What is sodomy?

Answers to your questions about the news.
Dec. 10 2002 5:56 PM

What Is Sodomy?

The U.S. Supreme Court has agreed to hear Lawrence v. Texas, a challenge to the Texas law that criminalizes sodomy. What exactly is sodomy?

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The exact definition varies from state to state, but sodomy has been broadly defined as a sexual "crime against nature"—a phrase echoed by then Chief Justice Warren Burger in 1986, when the Supreme Court upheld a Georgia anti-sodomy law in Bowers v. Hardwick. In the United States, that language dates back to a 1697 Massachusetts law that forbade "the detestable and abominable sin of buggery [anal sex] with mankind or beast, which is contrary to the very light of nature." Buggery, incidentally, was generally accepted to mean a homosexual act; in cases of bestiality, the gender mix of the participants was immaterial.

In later years, several states formally expanded the definition of sodomy to include both oral and anal sex, whether homosexual or heterosexual. The Georgia law in the Bowers case, for example, defined the crime as "any sexual act involving the sex organs of one person and the mouth or anus of another." (This law was overturned by the Georgia Supreme Court in 1998.)The state law being questioned in Lawrence v. Texas contains a similar definition, although it covers only same-sex contact—Texas being one of four states where the sodomy ban applies exclusively to homosexuals. (Click here to see a state-by-state breakdown of anti-sodomy laws.)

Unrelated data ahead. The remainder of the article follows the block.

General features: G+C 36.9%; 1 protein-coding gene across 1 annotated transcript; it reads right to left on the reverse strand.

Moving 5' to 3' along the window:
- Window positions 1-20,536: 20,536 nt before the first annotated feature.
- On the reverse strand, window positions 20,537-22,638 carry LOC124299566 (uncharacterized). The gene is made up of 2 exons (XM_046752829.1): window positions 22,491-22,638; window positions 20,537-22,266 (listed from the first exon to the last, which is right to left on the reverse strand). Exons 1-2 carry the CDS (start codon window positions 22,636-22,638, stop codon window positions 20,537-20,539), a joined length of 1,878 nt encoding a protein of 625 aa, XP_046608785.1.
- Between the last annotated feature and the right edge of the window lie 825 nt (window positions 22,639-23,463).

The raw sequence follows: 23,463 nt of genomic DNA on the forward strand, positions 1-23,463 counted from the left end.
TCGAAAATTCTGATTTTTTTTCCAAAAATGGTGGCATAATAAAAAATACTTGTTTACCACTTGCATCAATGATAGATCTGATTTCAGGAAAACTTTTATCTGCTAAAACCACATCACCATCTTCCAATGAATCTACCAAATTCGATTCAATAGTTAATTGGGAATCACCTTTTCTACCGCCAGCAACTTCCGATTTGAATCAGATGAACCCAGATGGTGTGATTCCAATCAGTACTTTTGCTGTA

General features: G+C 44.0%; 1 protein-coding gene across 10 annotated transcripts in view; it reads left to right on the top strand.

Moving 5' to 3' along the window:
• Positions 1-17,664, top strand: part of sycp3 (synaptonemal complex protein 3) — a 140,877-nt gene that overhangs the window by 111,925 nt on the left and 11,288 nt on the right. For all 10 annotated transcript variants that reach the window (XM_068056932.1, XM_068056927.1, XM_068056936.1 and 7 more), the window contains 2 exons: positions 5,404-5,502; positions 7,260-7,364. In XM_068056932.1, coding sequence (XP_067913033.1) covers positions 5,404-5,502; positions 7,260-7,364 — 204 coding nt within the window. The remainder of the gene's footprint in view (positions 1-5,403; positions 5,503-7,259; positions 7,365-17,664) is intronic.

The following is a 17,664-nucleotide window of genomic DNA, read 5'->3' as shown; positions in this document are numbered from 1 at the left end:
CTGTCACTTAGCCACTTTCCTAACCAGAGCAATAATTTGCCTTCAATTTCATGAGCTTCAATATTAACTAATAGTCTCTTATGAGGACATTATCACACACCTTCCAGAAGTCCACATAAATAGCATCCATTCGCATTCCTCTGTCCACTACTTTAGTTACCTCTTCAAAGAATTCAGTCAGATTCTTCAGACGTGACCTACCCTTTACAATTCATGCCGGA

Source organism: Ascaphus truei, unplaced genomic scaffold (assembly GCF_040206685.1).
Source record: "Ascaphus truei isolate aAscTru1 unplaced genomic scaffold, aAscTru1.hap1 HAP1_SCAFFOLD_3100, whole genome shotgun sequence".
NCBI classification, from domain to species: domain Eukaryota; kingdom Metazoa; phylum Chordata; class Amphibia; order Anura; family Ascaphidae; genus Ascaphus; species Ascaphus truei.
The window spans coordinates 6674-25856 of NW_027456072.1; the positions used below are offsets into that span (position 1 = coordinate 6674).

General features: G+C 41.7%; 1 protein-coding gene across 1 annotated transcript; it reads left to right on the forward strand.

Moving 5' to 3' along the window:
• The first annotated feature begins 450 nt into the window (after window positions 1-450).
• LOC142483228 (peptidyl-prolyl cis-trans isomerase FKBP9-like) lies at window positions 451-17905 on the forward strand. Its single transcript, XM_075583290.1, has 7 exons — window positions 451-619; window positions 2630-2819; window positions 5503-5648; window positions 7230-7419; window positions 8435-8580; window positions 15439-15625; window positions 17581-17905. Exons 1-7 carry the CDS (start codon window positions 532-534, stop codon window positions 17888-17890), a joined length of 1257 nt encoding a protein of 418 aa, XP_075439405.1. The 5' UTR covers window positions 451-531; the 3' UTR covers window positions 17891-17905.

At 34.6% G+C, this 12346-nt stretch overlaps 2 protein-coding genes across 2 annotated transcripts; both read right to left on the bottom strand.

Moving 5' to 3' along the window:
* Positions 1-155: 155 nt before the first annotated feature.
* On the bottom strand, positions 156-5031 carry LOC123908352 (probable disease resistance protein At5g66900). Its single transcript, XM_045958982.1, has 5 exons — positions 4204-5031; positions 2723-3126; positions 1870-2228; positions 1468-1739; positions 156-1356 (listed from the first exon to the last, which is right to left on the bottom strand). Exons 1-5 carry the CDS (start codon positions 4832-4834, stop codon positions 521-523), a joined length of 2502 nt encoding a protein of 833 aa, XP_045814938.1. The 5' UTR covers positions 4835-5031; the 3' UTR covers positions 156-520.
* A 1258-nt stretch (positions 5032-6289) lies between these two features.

Broadly written anti-sodomy statutes have also been used, on rare occasion, to prosecute men or women deemed "sexual deviates." Mutual masturbation, for example, was known to land the occasional couple in legal hot water, at least before the majority of states began jettisoning their sodomy laws in the 1970s. It is highly unlikely that any state would pursue consenting adults for such behavior today.

Bonus Explainer: The word "sodomy" itself is something of a misnomer, since the Bible contains no mention of homosexual conduct among the residents of Sodom. That corrupt city was not destroyed because of acts of buggery but rather because its citizens were inhospitable to God's angelic messengers. Sodom was not linguistically linked with anal sex until the Middle Ages.

Explainer thanks George Painter of SodomyLaws.org.

Brendan I. Koerner is a contributing editor at Wired and a columnist for Gizmodo. His first book, Now the Hell Will Start, is out now.

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